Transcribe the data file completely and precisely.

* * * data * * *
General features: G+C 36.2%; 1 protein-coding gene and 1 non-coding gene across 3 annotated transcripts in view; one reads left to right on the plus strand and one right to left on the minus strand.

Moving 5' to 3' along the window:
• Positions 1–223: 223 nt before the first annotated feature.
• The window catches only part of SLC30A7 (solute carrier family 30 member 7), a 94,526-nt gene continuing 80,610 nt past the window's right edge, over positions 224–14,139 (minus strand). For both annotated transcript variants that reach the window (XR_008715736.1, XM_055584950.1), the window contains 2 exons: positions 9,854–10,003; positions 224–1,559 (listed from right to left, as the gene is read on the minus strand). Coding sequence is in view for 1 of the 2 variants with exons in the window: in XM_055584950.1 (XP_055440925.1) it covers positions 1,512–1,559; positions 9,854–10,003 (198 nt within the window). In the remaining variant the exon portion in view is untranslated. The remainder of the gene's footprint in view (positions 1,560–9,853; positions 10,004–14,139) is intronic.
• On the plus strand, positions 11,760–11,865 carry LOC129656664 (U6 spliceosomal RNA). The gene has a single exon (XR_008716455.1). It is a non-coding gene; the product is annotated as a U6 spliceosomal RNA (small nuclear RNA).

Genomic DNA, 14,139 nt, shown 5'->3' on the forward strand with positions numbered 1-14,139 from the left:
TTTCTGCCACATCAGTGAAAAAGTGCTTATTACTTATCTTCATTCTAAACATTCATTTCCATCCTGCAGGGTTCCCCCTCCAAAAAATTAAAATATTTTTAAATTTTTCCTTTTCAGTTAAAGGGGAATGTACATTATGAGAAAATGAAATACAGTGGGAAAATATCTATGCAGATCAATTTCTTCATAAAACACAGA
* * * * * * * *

General features: G+C 36.2%; 1 protein-coding gene and 1 non-coding gene across 3 annotated transcripts in view; one reads left to right on the plus strand and one right to left on the minus strand.

Moving 5' to 3' along the window:
• Positions 1–223: 223 nt before the first annotated feature.
• The window catches only part of SLC30A7 (solute carrier family 30 member 7), a 94,526-nt gene continuing 80,610 nt past the window's right edge, over positions 224–14,139 (minus strand). For both annotated transcript variants that reach the window (XR_008715736.1, XM_055584950.1), the window contains 2 exons: positions 9,854–10,003; positions 224–1,559 (listed from right to left, as the gene is read on the minus strand). Coding sequence is in view for 1 of the 2 variants with exons in the window: in XM_055584950.1 (XP_055440925.1) it covers positions 1,512–1,559; positions 9,854–10,003 (198 nt within the window). In the remaining variant the exon portion in view is untranslated. The remainder of the gene's footprint in view (positions 1,560–9,853; positions 10,004–14,139) is intronic.
• On the plus strand, positions 11,760–11,865 carry LOC129656664 (U6 spliceosomal RNA). The gene has a single exon (XR_008716455.1). It is a non-coding gene; the product is annotated as a U6 spliceosomal RNA (small nuclear RNA).

Genomic DNA, 14,139 nt, shown 5'->3' on the forward strand with positions numbered 1-14,139 from the left:
TTTCTGCCACATCAGTGAAAAAGTGCTTATTACTTATCTTCATTCTAAACATTCATTTCCATCCTGCAGGGTTCCCCCTCCAAAAAATTAAAATATTTTTAAATTTTTCCTTTTCAGTTAAAGGGGAATGTACATTATGAGAAAATGAAATACAGTGGGAAAATATCTATGCAGATCAATTTCTTCATAAAACACAGA